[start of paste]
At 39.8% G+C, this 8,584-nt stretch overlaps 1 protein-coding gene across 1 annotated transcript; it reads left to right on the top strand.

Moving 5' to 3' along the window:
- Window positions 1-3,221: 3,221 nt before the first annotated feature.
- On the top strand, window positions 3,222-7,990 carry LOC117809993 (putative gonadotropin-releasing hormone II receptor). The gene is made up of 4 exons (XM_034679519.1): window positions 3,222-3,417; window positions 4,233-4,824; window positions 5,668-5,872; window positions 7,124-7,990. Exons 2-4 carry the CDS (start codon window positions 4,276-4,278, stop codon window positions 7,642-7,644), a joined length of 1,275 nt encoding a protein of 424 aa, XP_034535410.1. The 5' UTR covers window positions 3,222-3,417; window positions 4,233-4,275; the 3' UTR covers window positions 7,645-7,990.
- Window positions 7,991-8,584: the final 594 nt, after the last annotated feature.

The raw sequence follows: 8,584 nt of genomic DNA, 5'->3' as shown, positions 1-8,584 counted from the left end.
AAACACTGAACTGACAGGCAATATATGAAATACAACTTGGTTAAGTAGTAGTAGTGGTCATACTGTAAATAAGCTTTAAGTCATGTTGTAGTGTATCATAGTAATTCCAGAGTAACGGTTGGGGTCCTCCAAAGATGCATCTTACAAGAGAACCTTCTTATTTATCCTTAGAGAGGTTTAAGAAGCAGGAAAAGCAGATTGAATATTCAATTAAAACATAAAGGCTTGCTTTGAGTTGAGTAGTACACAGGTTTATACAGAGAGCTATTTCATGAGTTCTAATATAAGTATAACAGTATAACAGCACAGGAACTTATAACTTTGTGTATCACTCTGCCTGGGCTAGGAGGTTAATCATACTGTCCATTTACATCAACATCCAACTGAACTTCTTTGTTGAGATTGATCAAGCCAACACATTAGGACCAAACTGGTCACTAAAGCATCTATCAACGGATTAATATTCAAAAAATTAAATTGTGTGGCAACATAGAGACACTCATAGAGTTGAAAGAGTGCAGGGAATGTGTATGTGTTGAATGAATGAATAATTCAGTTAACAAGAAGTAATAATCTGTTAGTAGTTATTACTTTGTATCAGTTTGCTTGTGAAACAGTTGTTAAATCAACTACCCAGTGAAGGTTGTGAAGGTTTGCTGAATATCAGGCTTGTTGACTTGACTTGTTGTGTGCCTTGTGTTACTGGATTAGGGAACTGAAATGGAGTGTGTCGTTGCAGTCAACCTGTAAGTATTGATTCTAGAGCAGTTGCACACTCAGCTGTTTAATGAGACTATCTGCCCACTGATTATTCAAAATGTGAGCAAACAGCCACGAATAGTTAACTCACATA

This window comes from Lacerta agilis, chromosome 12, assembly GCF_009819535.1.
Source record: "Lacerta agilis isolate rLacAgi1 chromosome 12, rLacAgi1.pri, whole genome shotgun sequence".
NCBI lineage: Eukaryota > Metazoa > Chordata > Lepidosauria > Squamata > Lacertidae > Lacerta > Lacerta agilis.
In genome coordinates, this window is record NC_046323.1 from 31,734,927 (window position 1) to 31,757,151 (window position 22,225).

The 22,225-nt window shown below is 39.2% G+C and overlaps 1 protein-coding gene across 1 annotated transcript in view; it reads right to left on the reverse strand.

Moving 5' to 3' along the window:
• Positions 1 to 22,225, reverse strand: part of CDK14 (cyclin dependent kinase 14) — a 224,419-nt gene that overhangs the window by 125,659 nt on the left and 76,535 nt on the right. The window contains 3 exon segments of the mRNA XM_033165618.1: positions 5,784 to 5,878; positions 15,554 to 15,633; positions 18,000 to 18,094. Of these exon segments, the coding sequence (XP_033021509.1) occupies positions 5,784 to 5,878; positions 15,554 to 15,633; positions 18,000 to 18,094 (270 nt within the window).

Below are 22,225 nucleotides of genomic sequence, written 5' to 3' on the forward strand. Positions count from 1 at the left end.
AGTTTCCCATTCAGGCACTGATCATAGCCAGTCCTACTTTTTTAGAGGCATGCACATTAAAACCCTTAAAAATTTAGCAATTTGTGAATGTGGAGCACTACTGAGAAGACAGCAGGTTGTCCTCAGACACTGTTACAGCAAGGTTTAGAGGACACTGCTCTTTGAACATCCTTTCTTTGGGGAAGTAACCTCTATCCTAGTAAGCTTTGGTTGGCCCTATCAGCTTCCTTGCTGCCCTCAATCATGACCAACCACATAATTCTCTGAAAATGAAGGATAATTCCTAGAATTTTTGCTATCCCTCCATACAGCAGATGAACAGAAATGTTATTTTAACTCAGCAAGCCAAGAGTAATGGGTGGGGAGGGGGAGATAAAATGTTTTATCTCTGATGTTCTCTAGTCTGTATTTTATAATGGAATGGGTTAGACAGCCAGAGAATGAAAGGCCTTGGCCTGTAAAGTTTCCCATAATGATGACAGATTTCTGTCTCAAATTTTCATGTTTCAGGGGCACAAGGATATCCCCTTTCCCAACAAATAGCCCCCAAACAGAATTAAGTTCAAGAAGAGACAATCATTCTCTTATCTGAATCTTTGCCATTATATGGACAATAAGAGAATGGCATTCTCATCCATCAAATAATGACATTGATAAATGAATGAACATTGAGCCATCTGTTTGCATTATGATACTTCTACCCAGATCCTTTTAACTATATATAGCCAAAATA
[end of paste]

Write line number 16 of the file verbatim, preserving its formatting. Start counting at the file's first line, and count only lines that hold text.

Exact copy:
AGTTTCCCATTCAGGCACTGATCATAGCCAGTCCTACTTTTTTAGAGGCATGCACATTAAAACCCTTAAAAATTTAGCAATTTGTGAATGTGGAGCACTACTGAGAAGACAGCAGGTTGTCCTCAGACACTGTTACAGCAAGGTTTAGAGGACACTGCTCTTTGAACATCCTTTCTTTGGGGAAGTAACCTCTATCCTAGTAAGCTTTGGTTGGCCCTATCAGCTTCCTTGCTGCCCTCAATCATGACCAACCACATAATTCTCTGAAAATGAAGGATAATTCCTAGAATTTTTGCTATCCCTCCATACAGCAGATGAACAGAAATGTTATTTTAACTCAGCAAGCCAAGAGTAATGGGTGGGGAGGGGGAGATAAAATGTTTTATCTCTGATGTTCTCTAGTCTGTATTTTATAATGGAATGGGTTAGACAGCCAGAGAATGAAAGGCCTTGGCCTGTAAAGTTTCCCATAATGATGACAGATTTCTGTCTCAAATTTTCATGTTTCAGGGGCACAAGGATATCCCCTTTCCCAACAAATAGCCCCCAAACAGAATTAAGTTCAAGAAGAGACAATCATTCTCTTATCTGAATCTTTGCCATTATATGGACAATAAGAGAATGGCATTCTCATCCATCAAATAATGACATTGATAAATGAATGAACATTGAGCCATCTGTTTGCATTATGATACTTCTACCCAGATCCTTTTAACTATATATAGCCAAAATA